“Not enough yet”: CSR communication of stigmatized industries through news coverage

Research output: Contribution to journalArticlepeer-review


Purpose: Corporate social responsibility (CSR) communication covered by the news media is considered as more credible and effective in shaping public perceptions toward corporations than CSR shared by corporations themselves. This is particularly true when CSR is about corporations with social stigma inherent in business practices. This study examines the CSR publicity of stigmatized industries from the journalism lens. Design/methodology/approach: A content analysis was conducted with CSR stories from 2019 to 2020 by USA newspapers (n = 348). Findings: Results of this study showed that the overall volume of CSR from stigmatized industries has decreased, with fewer responses to the recent pandemic. Further, the media brought promotional CSR activities and the business motives behind the activities into focus. Opposing patterns were found for CSR of non-stigmatized industries presented with philanthropic activities based on corporations' social motives to help communities. Similarly, economic and legal responsibilities reflected in the CSR pyramid were more prominently reported for stigmatized industries, and ethical and discretionary responsibilities appeared more frequently for non-stigmatized industries. Practical implications: Integrating business and media literature, this study enriches scholarly discussions on media processes and effects for CSR communication. This study also provides practical implications for stigmatized industries by highlighting more authentic and careful approaches for CSR communication to earn positive publicity. Social implications: This study provides social implications by highlighting the importance of CSR communications through the lens of news media when corporations are socially stigmatized. Originality/value: Stigmatized industries are known to be active in CSR communication to nullify social stigma surrounding themselves. The authors' findings provide empirical evidence suggesting that not all publicity benefits CSR communication for stigmatized corporations.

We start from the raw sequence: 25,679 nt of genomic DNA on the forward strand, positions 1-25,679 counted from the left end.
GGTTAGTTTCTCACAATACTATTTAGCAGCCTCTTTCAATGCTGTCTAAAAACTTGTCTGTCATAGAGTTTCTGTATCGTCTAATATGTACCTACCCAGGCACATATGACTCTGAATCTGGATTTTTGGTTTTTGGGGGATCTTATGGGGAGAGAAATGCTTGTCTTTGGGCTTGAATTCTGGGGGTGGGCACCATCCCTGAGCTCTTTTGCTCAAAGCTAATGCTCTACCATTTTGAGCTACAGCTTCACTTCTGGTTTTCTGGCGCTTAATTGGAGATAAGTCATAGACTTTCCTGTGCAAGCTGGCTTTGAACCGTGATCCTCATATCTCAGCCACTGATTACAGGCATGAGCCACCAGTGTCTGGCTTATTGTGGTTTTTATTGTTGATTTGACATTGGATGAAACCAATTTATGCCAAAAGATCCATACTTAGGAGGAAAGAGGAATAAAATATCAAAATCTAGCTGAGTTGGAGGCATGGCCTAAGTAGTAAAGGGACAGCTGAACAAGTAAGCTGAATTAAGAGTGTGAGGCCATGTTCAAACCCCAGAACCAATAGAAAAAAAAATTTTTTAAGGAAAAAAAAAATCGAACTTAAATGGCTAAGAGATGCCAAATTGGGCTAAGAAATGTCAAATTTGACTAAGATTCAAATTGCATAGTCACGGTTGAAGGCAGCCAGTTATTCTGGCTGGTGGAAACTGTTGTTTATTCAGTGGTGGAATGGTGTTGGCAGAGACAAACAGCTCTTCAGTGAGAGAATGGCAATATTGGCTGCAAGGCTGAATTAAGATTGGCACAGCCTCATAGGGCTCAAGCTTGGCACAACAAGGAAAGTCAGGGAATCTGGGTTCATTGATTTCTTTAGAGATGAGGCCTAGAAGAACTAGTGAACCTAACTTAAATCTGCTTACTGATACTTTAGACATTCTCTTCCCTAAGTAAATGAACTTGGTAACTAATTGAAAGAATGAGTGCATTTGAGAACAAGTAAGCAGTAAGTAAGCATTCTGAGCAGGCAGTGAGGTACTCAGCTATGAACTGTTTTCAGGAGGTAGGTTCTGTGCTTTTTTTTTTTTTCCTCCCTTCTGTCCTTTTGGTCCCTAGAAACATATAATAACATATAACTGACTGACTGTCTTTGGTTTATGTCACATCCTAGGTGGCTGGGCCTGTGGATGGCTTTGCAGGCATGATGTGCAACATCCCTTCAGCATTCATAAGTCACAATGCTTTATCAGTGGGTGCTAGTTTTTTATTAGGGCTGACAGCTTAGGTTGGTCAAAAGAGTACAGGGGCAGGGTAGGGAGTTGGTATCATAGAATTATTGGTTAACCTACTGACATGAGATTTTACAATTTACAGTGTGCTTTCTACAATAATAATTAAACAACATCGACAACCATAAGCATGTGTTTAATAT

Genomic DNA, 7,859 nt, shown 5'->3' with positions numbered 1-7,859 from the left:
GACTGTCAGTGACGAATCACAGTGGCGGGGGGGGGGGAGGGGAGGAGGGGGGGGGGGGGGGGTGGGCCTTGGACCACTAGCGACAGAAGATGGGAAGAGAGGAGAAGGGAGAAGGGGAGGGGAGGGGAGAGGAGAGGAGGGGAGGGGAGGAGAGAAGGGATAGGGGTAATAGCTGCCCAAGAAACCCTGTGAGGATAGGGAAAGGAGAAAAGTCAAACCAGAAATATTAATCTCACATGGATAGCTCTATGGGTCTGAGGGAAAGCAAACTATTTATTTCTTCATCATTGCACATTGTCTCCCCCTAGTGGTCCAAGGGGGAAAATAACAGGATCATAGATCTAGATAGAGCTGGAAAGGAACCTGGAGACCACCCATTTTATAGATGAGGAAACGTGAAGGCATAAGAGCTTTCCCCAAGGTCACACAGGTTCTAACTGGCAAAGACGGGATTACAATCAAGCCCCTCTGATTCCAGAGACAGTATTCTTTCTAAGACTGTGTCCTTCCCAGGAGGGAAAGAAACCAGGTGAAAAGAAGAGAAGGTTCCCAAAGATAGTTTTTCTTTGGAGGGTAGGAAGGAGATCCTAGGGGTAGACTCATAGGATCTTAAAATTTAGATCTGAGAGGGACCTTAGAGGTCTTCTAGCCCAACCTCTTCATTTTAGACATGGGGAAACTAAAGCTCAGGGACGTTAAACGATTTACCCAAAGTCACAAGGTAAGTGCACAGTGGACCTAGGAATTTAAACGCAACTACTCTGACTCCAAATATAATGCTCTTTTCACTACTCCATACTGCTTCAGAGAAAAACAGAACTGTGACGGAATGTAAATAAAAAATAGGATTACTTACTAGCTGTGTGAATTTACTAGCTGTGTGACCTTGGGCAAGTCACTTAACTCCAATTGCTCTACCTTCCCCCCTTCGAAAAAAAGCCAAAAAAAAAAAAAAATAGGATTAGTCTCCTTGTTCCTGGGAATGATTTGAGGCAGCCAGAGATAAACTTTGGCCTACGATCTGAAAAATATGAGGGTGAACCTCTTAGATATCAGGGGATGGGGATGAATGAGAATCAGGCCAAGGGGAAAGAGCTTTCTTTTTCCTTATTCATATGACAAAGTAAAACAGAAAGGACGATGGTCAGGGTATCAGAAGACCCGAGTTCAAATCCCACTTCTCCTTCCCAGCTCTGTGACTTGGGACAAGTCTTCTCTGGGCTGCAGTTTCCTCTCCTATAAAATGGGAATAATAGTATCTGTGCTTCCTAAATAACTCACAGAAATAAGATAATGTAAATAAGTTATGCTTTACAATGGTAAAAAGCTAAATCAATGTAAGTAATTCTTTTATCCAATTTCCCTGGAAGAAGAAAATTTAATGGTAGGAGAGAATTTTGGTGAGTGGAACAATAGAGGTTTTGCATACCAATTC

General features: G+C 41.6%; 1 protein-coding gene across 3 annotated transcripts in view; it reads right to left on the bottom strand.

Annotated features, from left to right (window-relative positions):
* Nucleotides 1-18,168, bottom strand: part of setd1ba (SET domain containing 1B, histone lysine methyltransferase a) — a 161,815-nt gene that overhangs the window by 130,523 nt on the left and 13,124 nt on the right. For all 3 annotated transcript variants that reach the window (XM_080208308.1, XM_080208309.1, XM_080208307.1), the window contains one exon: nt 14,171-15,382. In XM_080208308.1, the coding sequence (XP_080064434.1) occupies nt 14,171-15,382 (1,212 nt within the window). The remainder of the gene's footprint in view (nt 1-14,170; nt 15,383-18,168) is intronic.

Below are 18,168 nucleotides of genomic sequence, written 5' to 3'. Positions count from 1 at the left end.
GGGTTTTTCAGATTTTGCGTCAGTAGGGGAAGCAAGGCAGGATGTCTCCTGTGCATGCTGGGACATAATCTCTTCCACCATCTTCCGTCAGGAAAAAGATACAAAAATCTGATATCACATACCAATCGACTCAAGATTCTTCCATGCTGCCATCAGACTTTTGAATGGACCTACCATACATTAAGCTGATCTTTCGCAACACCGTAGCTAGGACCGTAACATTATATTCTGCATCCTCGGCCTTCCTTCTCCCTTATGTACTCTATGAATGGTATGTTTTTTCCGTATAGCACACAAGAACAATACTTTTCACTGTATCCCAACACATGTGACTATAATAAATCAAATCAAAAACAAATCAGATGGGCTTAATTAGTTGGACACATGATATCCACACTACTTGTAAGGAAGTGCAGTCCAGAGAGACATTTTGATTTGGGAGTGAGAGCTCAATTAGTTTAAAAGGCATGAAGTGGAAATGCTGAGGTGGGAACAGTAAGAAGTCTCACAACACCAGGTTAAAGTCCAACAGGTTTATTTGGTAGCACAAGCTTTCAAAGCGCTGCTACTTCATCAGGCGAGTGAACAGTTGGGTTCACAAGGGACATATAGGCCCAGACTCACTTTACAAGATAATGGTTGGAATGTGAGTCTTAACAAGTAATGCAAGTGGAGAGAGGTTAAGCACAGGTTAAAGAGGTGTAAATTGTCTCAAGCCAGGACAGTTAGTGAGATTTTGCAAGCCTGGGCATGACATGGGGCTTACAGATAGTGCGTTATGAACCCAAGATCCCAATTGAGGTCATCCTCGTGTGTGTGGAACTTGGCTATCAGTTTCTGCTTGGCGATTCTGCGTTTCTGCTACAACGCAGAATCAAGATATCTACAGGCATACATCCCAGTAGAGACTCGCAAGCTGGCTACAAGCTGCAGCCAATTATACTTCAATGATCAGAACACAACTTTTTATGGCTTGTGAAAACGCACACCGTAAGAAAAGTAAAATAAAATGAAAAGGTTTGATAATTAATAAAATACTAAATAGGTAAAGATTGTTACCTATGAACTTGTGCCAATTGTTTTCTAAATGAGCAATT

Original languageEnglish
JournalCorporate Communications
StateAccepted/In press - 2023

Bibliographical note

Publisher Copyright:
© 2023, Emerald Publishing Limited.


  • Corporate social responsibility
  • CSR communication
  • Industry Stigma
  • Media processes and effects

ASJC Scopus subject areas

  • Industrial relations
  • Organizational Behavior and Human Resource Management


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